After nearly ten years of legal wrangling, the Arizona Snowbowl Ski Resort was given the green light to use reclaimed wastewater to make artificial snow for the first time this winter. It is also the first ski resort in the world to do so, taking its water from treatment facilities in nearby Flagstaff, AZ. It’s definitely a novel use for wastewater and, if it proves successful, it may help combat the stigma against the use of reclaimed wastewater in other applications where human contact may occur.
Unfortunately, the first run of snow sprayed onto the slopes was yellow.
Face-planting into a pile of yellow snow made from reclaimed wastewater is an icky proposition. Joking aside, the discolored snow raises serious questions about the potential health and environmental impact of spraying wastewater effluent onto the slopes. Some studies have shown that the effluent contains traces of pharmaceuticals, hormones and other chemicals which are not regulated by current water quality laws. The controversy is also complicated by the fact that the resort sits on a mountain that is considered sacred by 13 Native American tribes.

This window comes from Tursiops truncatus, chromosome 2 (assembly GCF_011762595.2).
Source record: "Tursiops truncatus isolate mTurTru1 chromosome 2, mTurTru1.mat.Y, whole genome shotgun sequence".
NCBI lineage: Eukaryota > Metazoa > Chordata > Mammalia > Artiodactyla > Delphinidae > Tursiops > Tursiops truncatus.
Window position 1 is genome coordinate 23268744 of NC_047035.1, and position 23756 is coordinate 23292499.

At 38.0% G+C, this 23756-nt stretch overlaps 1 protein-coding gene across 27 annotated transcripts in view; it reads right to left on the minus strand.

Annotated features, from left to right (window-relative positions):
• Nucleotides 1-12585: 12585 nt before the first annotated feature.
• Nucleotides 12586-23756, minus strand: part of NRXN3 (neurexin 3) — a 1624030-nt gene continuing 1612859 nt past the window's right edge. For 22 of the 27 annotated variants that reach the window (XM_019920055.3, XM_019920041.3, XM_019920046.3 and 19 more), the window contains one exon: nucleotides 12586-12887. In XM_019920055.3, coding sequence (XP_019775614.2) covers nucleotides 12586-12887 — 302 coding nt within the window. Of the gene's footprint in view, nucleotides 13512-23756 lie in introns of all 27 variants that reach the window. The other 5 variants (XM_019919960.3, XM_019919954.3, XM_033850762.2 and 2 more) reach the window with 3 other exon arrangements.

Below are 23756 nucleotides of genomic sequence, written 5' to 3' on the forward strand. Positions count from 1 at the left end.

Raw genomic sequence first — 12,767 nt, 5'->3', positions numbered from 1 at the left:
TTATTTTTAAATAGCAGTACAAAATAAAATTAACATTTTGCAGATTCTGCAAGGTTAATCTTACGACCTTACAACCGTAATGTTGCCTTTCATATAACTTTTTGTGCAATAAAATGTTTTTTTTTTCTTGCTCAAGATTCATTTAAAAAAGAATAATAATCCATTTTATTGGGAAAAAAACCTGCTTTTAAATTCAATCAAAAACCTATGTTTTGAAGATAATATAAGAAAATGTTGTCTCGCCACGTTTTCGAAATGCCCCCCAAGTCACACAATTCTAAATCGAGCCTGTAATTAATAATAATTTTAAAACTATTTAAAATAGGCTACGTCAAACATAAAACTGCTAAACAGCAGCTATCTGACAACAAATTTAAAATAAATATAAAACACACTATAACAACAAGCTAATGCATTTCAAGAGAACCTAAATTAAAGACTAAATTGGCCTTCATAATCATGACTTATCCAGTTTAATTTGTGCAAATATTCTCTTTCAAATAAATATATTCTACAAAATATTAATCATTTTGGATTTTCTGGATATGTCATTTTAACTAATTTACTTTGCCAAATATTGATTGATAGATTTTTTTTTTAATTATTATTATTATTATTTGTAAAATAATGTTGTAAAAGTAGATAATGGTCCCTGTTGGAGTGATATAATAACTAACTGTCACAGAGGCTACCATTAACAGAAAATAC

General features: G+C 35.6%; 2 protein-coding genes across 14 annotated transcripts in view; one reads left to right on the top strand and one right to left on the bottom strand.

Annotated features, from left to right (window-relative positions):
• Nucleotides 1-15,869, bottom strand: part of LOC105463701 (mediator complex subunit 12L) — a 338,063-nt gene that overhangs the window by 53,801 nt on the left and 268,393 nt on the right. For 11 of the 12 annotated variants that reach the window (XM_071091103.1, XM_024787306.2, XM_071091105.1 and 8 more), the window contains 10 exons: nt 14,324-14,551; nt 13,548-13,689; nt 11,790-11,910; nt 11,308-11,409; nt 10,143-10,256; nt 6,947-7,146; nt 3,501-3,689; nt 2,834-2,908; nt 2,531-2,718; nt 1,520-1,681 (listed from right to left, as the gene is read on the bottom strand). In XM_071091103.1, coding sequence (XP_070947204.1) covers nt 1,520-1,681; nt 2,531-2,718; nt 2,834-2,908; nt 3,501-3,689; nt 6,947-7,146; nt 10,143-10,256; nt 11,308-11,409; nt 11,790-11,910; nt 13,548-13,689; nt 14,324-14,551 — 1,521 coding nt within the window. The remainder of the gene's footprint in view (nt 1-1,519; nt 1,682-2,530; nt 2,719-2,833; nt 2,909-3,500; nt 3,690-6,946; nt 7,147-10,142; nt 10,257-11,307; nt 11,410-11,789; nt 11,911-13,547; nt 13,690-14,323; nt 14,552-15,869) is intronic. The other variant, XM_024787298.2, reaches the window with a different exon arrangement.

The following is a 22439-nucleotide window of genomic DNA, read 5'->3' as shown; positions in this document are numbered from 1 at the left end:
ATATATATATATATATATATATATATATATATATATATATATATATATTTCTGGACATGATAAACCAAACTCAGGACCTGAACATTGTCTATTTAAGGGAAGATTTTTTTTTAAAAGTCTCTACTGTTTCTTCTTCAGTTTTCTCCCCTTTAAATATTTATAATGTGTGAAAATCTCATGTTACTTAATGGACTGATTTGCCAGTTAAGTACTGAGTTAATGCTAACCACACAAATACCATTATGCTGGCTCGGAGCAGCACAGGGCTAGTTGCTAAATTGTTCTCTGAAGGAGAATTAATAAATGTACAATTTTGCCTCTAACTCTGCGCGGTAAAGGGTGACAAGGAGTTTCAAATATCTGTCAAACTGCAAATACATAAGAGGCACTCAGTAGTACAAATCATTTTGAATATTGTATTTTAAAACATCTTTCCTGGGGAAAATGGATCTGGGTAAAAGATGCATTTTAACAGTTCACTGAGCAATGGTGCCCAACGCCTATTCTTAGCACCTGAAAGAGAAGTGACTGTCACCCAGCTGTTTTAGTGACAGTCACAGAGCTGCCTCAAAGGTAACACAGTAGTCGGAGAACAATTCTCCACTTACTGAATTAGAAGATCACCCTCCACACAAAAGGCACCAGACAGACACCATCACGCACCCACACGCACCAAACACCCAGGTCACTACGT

The managers of the Arizona Snowbowl assert that their artificial snow does not pose a risk to skiers’ health. They claim that the discoloration snow was a result of rusty residue from the actual snow-making equipment. The snow guns have since been cleaned to prevent further discoloration of the snow.
Ski resorts have been making artificial snow for decades. In the face of a changing climate and increasing demand for fresh water, using reclaimed wastewater to powder the slopes may just become a standard practice at resorts around the world. Let’s hope they keep it white.
Chappell, Bill. "Ski Resort Makes Snow With Treated Wastewater, After A Long Dispute." NPR. NPR, n.d. Web. 28 Feb. 2013.
MacMillan, Leslie. "Discolored Slopes Mar Debut of Snow-Making Effort." The New York Times. N.p., 11 Jan. 2013. Web. 28 Feb. 2013.
Macmillan, Leslie. "Resort's Snow Won't Be Pure This Year; It'll Be Sewage." The New York Times. The New York Times, 27 Sept. 2012. Web. 28 Feb. 2013.